We love it when a Philly guy goes on to great things, even if he has to leave Philly to do it. In the mid-’80s, before South Street became a post-gentrified boardwalk, Greg Harris and his pal Jacy Webster opened the (still kickin’) Philadelphia Record Exchange on South Fifth Street. The place was something of a haven for DIY musicians of the post-punk, roots-rock variety. “It was a busy era,” says Harris, “and it wasn’t defined by any one gigantic name. I think Philly was known to the rest of the world for Philly soul, and for bands like Hall & Oates, but we were sort of going the other way.” Now, after nearly 30 years and plenty of occupation changes, Harris is the president of the Rock and Roll Hall of Fame and Museum. We asked Harris: If you were to construct a “Philly Hall of Fame” from your good ol’ days, who would be in it?
Ben Vaughn Combo
Ben Vaughn’s band formed in 1983, the same year Harris enrolled at Temple. Always attracted to both gnarly post-punk and “traditional” rock ’n’ roll, Harris found himself drawn to the Ben Vaughn Combo. Though the band leaned toward the latter — thanks to Vaughn’s rockabilly-inflected guitar and Gus Cordovox’s upbeat accordion — it’s worth noting that Vaughn went on to collaborate with Alan Vega, whose penchant for injecting fear and uncertainty into ’50s styles is well known. The Combo’s live show was also a testament to Vaughn’s wilder side. “Ben Vaughn shows were always great,” says Harris — as a onetime Vaughn road manager, he’s not entirely impartial. Harris says he also distinctly remembers them “playing in front of the record store and [Vaughn] walking up and down the parked cars as he played guitar.”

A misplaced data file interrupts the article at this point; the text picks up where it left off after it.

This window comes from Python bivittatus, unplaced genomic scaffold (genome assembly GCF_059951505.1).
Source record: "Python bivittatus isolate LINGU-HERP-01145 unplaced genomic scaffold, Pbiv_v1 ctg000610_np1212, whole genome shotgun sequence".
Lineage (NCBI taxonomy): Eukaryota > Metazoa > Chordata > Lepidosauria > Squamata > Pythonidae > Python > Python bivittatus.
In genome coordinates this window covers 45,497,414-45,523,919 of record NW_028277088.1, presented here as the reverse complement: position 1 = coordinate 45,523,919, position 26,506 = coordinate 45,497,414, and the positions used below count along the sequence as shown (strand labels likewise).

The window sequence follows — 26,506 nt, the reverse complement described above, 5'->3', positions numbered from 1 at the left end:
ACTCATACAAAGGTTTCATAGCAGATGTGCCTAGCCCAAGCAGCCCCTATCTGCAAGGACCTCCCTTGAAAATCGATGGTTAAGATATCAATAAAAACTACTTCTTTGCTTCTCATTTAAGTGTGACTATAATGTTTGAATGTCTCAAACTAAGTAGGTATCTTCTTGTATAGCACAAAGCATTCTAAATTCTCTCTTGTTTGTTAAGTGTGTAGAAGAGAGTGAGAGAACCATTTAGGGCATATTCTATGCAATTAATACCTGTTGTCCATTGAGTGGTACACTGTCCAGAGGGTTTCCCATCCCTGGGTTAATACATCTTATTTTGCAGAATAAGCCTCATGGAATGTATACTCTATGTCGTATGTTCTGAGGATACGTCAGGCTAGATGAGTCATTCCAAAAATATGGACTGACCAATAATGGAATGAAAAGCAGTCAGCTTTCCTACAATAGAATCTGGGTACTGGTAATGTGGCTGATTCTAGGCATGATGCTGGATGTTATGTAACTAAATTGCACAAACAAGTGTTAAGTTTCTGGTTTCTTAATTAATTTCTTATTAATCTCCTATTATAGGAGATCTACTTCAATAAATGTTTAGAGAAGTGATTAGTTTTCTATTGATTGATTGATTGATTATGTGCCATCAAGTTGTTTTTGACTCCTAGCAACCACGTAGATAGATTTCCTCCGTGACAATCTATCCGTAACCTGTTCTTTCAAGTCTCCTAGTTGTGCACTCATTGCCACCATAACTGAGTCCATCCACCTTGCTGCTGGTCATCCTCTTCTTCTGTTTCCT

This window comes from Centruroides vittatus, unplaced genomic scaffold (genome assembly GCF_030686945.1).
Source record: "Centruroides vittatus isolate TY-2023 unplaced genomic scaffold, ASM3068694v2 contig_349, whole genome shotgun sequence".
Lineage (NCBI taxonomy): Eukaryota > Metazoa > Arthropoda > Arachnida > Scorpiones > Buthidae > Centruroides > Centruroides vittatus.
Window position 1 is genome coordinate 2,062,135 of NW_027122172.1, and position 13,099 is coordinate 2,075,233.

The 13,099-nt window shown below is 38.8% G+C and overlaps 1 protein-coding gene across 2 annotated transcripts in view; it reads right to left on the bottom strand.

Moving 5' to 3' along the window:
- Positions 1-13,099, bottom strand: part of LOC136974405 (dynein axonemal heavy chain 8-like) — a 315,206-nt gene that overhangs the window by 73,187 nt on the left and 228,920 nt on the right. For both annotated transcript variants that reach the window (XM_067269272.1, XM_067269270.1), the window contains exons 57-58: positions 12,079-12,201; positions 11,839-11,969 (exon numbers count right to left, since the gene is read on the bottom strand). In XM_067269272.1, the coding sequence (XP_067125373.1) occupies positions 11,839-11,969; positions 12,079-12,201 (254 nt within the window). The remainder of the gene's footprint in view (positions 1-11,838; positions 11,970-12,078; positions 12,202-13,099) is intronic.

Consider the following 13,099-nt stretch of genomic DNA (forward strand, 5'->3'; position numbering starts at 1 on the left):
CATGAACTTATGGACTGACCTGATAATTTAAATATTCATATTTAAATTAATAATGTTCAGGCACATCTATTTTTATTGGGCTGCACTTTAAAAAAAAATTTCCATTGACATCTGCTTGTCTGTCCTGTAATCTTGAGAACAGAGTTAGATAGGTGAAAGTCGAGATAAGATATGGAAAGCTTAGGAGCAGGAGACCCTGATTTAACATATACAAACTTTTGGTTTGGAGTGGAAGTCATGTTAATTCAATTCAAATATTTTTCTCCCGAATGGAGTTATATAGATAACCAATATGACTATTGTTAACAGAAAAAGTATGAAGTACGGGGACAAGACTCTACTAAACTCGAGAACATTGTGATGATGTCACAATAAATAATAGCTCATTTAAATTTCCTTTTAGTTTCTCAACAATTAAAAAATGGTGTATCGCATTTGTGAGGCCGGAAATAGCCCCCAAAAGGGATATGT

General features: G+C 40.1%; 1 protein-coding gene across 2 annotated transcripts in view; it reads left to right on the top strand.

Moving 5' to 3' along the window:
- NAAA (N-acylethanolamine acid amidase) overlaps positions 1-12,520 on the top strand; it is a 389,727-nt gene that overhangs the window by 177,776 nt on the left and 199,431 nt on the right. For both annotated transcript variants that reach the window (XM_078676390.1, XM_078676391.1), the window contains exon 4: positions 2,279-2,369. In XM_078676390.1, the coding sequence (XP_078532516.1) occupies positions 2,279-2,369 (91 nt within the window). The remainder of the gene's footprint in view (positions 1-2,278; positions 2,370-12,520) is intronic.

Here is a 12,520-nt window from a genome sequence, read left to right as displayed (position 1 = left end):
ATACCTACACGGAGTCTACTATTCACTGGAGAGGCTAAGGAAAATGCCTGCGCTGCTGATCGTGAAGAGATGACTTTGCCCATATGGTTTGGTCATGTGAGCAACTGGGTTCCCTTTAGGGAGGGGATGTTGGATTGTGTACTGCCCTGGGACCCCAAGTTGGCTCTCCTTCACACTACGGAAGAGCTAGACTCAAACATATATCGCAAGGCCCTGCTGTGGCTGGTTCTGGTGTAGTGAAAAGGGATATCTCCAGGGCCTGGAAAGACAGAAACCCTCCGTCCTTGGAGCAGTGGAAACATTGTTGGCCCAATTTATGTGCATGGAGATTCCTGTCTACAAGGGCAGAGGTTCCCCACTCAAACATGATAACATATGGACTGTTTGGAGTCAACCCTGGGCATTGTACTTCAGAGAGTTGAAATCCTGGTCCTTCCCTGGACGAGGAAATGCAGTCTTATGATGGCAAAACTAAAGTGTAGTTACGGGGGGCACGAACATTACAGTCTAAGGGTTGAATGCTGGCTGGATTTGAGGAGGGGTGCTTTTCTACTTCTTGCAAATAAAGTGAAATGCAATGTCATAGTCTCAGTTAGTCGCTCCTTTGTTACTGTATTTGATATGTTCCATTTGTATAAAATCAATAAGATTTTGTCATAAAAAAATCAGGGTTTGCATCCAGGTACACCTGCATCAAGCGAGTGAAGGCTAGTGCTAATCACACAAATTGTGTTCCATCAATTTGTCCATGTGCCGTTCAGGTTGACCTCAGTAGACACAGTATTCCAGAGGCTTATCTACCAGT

The Stick Men
Formed in 1977 by art-school grad Peter L. Baker, the Stick Men went through lots of changes before becoming the funky no-wave band who would open for Johnny Thunders, Gang of Four and Oingo Boingo. Listening to them now is like chancing upon some long-lost Contortions record, only with keyboards and somehow more frenetic, more menacing. “The Stick Men were James Brown on fast-forward with a lot of great rhythm and stops and starts,” Harris recalls. “Just a frenzied, fantastic show.” They disbanded after only one full-length and an EP, and even in the Internet age they remain an obscure gem.
King of Siam / Strapping Fieldhands
Jacy Webster, Harris’ business partner and co-founder of the Record Exchange, had a band called King of Siam whose scratchy guitar, jittery rhythms, and (very) lo-fi production recalls the Feelies with a touch of Ween-ish psychedelia. In 1991, Webster joined songwriter/guitarist Bob Malloy and other record-store cronies in the Strapping Fieldhands, whose 1994 debut full-length Discus is somewhat legendary. Though King of Siam was more “of his time,” Harris recognizes the breadth of the Fieldhands’ influence: “From what I hear, the Strapping Fieldhands have impacted a ton of younger bands. It’s remarkable when I meet some of the younger Philly bands — Dr. Dog, Man Man — they all mention the Strapping Fieldhands, which is friggin’ awesome because those guys were all making records 25 years ago, and they’re all record-store guys.” Both bands are still active today.
The Sic Kidz represent the Philly end of ’77 punk, having started around that time and opened for the Cramps, Siouxsie and the Banshees and the Dead Kennedys. Frontman Mick Cancer once described punk rock as “about being sick. Sick of it all. Sick of life as we live it.” This should give a good idea of their sound, but it’s not the whole story. They were also a lot of fun, offsetting the mangled distortion of their guitars with a slapback delay on the vocals. “The Sic Kidz were a phenomenal band. They were the growling, late-night swamp-rock stuff that was just incredible. They were always great to see live.”